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Relations between Birmingham City and West Bromwich Albion have never been particularly harmonious, but this season they are threatening to turn more fractious than ever.
With Sunderland relegated (if not mathematically, then in all reality), Portsmouth sinking fast and Middlesbrough at last remembering how good they are supposed to be, the final relegation spot looks like being filled by a team from the West Midlands. It is, as the West Brom defender Curtis Davies said this week, “them or us”.
Given the sides meet at St Andrews next week, there is a sense of phoney war about this Saturday, of jockeying for position. Yet if Birmingham were to win at Middlesbrough, they could not merely pull level with West Brom, but would drag Steve McClaren’s neurotic side back into the dogfight.
What is odd is that each of those three teams would have begun the season with realistic hopes of a mid-table finish or better – as, indeed, would Aston Villa, who complete the West Midlands tale of woe after yet another season of under-performance. Defeat at home to the ailing Portsmouth on Saturday is all but unthinkable, but were it to happen the alarm bells would be deafening.
This is where the argument that the Premiership is predictable disintegrates. Although Chelsea’s dominance almost total, lower down the table the plot is rather more complex.
Sunderland have been overwhelmed by the weakness of their squad and the weight of their pessimism and Portsmouth have been disrupted by wholesale changes in personnel, but for the rest there is no simple explanation.
“Consistency has been our real problem,” said the West Brom captain Kevin Campbell. “We put in a good performance and the wheels come off, and as a footballer that’s one of the most frustrating things.
“It’s hard to put your finger on why it happens. You prepare the same way, you approach the game the same way, you take the same attitude into it and you get a totally different result.”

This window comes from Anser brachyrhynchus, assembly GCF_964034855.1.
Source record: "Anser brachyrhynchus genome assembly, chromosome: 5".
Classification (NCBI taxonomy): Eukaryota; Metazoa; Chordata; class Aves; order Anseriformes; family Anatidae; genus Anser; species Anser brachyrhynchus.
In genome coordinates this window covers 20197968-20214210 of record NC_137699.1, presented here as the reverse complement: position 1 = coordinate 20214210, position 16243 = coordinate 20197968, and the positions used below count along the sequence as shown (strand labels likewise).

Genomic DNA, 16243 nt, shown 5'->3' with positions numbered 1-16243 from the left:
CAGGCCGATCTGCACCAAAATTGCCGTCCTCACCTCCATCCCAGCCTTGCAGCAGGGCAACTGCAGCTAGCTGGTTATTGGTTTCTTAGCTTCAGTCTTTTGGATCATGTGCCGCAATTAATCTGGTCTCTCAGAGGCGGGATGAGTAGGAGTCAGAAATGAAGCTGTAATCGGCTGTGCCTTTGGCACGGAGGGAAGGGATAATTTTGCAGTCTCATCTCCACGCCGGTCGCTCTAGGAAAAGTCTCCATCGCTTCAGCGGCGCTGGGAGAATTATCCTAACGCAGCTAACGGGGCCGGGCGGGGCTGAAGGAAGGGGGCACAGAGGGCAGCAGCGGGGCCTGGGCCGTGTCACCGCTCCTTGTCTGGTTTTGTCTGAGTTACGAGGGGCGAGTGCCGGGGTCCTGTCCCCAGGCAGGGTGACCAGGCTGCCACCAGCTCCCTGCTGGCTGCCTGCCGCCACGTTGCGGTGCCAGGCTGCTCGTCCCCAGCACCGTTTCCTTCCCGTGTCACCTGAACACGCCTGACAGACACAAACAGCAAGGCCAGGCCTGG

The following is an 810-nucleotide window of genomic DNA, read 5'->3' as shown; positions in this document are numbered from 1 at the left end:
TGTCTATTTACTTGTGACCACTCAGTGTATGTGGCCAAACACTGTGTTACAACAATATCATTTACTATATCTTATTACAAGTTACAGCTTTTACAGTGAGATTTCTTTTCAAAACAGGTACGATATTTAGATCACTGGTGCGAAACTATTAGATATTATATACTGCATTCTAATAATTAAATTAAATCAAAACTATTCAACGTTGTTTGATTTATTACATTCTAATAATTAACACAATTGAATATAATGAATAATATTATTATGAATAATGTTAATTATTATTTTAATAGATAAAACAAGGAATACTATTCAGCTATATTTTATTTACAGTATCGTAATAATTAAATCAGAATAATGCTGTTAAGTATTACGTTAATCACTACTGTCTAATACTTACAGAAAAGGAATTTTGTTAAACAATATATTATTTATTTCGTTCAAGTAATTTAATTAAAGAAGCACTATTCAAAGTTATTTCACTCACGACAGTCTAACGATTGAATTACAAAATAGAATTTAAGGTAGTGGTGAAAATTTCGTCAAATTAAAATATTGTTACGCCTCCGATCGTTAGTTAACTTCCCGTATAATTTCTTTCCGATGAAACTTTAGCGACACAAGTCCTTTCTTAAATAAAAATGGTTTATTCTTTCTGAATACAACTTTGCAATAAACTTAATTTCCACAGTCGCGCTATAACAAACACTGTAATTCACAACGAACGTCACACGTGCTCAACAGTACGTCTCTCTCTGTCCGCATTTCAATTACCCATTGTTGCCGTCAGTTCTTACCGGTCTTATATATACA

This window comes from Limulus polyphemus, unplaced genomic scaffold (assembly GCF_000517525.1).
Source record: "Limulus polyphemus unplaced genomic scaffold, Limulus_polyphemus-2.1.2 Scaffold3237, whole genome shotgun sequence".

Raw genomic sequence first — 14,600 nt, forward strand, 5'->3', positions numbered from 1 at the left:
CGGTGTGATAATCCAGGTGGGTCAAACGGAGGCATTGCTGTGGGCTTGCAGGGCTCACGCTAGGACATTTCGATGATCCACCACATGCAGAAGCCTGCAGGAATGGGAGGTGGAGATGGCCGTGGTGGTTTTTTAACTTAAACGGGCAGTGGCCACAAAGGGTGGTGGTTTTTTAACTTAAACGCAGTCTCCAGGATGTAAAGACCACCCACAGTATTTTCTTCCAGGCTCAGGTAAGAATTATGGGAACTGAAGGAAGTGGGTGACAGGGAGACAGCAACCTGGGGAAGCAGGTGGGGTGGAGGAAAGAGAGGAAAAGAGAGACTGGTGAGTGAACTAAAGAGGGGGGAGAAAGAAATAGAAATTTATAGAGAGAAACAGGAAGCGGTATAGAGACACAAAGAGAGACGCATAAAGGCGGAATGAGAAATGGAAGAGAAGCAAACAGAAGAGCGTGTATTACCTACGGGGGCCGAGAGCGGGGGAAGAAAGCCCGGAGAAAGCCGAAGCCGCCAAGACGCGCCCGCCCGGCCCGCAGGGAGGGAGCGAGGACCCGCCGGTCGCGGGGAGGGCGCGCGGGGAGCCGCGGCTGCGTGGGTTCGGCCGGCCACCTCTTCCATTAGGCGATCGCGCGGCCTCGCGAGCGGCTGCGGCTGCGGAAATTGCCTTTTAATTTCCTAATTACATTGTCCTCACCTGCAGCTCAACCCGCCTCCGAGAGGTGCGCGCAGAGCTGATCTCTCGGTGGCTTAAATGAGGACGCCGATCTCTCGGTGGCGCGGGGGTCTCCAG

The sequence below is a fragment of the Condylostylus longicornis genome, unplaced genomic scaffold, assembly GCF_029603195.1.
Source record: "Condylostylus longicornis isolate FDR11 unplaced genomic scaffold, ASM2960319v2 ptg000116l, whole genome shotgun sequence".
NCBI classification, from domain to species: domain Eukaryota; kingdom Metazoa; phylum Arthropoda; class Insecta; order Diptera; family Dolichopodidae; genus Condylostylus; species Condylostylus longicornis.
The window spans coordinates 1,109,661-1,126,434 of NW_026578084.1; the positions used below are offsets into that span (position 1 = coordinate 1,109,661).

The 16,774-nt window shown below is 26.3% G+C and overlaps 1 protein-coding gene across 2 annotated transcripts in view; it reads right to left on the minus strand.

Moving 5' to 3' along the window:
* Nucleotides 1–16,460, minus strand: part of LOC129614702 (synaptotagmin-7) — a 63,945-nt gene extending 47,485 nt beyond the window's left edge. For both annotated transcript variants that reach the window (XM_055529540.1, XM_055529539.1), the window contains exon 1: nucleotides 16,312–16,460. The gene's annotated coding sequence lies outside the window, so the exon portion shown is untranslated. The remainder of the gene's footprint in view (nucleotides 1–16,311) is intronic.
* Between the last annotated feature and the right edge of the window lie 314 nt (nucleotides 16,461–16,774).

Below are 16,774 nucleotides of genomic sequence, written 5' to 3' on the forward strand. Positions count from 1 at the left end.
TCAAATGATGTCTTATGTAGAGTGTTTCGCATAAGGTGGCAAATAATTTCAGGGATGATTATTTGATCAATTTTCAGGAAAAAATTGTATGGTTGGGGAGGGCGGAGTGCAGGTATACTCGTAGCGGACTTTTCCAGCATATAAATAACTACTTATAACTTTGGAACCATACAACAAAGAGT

West Brom have beaten Arsenal and Tottenham this season but have yet to achieve consecutive victories, have conceded four points to Sunderland and were thrashed 6-1 by Fulham.
“We play better against the big teams,” said Campbell, which is why there is hope at The Hawthorns that they can upset Chelsea on Saturday, particularly given the champions’ uncertain form over the past fortnight.
“If we could put in the level of performance we showed in the previous home game against Blackburn another 10 times this season, we’ve got no problems,” Campbell added. “But we’ve got to stamp out the mistakes.”
The issue, perhaps, is simply one of mentality – that the focus is better against an opponent perceived to be more dangerous; inevitably when a team feels the onus is on it to attack, it becomes more lax defensively and it is largely individual errors that have undone Albion this season.
Chelsea at least is one of those pressure-free games, in which anything gained is a bonus.
Birmingham, by contrast, must see Middlesbrough as an opportunity. Moans about injury crises are an easy panacea, but City manager Steve Bruce’s protests have more validity than most: only five of his squad have managed more than 20 league games this season.
Yet there is also a feeling of decay about Birmingham, not just from a playing point of view. Bruce warned Jermaine Pennant, one of the real bright spots of this season, about the need to “lead a better life off the field” after a fracas with stewards at a nightclub this week, but it might have been hoped that the winger would have learned his lesson after being jailed for a drink-
driving offence last season.
Bruce said: “I think this incident has been blown out of proportion, but he cannot be seen prancing up and down Broad Street at 3am.”
The manager’s own dispute with midfielder Nicky Butt and the disappearance of Mikael Forssell’s goalscoring touch have only worsened the malaise.
There have at least been recent signs of improvement as injured players have returned, the last nine games bringing just two defeats. But even if Birmingham do pull level with Albion on Saturday, there must be a concern.
Results would suggest that the last thing you want to be doing before taking on West Brom is playing well.
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